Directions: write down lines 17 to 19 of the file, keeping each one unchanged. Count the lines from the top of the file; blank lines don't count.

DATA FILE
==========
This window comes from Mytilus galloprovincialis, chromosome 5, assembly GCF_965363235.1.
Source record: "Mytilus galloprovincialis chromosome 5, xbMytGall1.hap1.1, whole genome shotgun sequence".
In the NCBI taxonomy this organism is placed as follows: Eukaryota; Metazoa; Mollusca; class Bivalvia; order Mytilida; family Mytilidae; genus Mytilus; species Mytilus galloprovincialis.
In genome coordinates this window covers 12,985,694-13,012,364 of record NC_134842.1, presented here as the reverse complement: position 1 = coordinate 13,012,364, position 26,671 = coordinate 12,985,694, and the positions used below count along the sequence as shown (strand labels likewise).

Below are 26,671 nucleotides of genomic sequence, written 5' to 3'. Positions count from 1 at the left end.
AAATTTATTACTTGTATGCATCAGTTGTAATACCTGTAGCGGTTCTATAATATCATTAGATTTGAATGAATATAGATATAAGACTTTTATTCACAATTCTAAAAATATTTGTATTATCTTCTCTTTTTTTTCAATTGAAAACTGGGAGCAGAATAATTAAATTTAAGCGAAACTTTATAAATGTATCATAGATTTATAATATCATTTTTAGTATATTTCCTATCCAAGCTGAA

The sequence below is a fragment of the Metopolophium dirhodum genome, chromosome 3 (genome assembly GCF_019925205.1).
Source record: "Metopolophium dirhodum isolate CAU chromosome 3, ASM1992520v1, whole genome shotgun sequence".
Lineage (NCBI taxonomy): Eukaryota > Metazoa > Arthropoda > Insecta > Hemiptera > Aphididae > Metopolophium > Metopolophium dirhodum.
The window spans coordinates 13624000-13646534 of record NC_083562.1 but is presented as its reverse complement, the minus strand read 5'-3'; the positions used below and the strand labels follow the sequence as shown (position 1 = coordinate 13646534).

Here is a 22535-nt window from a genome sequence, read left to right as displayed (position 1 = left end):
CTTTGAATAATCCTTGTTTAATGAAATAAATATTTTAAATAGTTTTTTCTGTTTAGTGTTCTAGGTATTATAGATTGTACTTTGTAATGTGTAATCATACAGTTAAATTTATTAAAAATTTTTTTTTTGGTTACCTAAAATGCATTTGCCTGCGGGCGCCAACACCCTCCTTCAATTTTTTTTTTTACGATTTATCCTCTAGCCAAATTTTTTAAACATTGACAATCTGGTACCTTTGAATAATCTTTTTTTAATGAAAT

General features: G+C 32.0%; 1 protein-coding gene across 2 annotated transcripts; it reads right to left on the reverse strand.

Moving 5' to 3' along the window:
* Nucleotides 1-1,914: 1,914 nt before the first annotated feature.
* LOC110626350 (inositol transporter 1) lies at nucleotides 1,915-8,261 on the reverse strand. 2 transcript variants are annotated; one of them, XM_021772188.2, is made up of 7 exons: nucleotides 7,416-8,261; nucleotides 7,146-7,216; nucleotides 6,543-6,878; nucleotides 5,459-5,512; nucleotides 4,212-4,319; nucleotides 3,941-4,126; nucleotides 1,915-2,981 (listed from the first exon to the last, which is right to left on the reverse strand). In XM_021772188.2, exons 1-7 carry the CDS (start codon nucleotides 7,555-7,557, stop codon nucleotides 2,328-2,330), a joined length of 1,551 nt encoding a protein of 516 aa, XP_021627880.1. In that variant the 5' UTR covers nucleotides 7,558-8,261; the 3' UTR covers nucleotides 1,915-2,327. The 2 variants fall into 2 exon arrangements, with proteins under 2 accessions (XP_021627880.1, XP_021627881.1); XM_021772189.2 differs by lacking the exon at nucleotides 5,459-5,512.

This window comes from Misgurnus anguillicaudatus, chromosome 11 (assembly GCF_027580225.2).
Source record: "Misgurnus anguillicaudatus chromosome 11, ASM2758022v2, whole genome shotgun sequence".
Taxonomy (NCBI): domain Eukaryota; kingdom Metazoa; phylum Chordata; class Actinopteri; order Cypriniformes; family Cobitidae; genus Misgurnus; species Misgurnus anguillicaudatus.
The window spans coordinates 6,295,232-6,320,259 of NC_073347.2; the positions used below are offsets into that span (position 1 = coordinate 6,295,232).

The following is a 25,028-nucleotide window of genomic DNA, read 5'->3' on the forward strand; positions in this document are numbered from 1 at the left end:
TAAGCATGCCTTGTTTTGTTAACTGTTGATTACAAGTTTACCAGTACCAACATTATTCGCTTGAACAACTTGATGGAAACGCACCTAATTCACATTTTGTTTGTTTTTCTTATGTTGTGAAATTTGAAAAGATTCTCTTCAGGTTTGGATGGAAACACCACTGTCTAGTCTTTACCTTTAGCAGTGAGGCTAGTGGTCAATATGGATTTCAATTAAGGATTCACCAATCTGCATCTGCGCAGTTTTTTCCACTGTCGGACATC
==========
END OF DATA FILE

This window comes from Misgurnus anguillicaudatus, chromosome 11 (assembly GCF_027580225.2).
Source record: "Misgurnus anguillicaudatus chromosome 11, ASM2758022v2, whole genome shotgun sequence".
Taxonomy (NCBI): domain Eukaryota; kingdom Metazoa; phylum Chordata; class Actinopteri; order Cypriniformes; family Cobitidae; genus Misgurnus; species Misgurnus anguillicaudatus.